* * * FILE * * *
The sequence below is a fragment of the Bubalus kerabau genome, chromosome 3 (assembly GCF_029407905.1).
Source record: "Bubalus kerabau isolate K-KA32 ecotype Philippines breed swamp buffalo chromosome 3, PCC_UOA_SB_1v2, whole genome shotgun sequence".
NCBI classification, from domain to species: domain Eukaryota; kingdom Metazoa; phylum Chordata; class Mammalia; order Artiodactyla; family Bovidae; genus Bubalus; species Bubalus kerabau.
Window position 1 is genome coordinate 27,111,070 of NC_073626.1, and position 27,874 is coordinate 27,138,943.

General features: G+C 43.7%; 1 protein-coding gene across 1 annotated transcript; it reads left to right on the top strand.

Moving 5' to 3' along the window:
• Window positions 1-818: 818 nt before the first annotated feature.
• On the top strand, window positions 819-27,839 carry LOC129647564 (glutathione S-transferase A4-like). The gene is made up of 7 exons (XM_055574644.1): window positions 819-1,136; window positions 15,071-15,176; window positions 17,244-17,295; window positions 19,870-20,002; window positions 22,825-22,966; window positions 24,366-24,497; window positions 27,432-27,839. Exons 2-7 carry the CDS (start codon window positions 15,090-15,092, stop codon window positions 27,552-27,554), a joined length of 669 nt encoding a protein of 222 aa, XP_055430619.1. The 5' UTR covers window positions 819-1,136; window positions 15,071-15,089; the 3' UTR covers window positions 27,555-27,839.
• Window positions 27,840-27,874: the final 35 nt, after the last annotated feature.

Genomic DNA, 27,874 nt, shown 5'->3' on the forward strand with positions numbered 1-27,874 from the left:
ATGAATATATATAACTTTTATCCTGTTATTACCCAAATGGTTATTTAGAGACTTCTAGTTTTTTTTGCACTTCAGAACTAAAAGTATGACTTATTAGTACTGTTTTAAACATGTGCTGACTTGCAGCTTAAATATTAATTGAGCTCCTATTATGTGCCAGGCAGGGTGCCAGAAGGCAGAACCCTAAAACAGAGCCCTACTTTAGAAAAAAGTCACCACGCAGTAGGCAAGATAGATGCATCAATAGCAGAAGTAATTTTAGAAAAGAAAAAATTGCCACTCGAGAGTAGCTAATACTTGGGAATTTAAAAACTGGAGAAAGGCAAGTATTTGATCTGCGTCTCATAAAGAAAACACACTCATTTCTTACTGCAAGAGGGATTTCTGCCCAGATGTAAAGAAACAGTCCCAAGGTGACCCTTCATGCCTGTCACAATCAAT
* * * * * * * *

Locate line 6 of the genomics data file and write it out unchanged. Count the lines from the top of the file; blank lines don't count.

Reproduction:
Moving 5' to 3' along the window: